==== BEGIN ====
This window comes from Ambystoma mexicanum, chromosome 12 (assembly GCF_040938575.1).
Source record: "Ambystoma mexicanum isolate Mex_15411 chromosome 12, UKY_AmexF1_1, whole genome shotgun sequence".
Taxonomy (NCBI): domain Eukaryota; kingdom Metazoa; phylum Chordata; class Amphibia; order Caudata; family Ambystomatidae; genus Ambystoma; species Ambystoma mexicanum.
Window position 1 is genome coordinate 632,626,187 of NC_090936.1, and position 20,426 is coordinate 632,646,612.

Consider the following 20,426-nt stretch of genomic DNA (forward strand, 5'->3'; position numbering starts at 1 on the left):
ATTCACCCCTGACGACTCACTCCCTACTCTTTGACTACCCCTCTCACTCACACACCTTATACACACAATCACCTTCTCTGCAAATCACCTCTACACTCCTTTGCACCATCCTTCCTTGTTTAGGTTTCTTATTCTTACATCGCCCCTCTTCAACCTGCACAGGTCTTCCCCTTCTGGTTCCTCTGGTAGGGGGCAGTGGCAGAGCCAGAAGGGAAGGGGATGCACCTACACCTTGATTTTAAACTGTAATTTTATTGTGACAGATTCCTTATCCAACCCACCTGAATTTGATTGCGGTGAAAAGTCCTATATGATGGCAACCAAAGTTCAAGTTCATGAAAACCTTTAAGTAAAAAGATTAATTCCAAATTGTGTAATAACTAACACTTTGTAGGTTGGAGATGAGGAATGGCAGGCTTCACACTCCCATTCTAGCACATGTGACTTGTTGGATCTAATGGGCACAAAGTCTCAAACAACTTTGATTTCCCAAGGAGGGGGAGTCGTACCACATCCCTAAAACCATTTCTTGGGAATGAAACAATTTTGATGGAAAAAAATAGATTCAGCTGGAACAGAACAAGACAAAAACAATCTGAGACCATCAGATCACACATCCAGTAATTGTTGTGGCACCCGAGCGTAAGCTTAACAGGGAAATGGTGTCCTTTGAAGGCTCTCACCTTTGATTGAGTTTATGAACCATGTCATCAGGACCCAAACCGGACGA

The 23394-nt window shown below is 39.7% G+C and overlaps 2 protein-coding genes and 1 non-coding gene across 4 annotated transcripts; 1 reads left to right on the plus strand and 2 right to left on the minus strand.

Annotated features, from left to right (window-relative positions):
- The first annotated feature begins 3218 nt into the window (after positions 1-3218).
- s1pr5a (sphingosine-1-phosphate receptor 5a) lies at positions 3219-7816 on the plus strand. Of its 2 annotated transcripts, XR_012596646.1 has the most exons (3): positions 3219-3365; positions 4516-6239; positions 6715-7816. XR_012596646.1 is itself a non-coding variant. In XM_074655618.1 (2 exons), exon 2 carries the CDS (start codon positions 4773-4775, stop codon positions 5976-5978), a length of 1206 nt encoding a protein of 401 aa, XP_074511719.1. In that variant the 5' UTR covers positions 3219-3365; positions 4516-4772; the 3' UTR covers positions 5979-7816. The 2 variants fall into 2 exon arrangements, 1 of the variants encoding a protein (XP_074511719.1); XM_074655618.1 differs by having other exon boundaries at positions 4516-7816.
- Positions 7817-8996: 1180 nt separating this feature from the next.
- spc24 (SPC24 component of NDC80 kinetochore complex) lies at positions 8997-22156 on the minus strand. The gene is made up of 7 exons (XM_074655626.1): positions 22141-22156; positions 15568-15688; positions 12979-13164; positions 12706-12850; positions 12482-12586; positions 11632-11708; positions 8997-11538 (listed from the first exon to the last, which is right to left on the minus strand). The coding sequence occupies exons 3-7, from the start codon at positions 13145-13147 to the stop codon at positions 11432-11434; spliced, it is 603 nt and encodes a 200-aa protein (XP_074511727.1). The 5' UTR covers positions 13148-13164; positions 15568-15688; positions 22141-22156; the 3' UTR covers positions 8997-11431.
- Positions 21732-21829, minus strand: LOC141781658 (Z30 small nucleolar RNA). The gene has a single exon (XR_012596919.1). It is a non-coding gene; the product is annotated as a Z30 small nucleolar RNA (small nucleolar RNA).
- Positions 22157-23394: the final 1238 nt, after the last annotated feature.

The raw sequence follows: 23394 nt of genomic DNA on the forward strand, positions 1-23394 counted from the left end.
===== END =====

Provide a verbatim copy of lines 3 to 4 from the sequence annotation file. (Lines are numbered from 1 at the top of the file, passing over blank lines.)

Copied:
Taxonomy (NCBI): domain Eukaryota; kingdom Metazoa; phylum Chordata; class Amphibia; order Caudata; family Ambystomatidae; genus Ambystoma; species Ambystoma mexicanum.
Window position 1 is genome coordinate 632,626,187 of NC_090936.1, and position 20,426 is coordinate 632,646,612.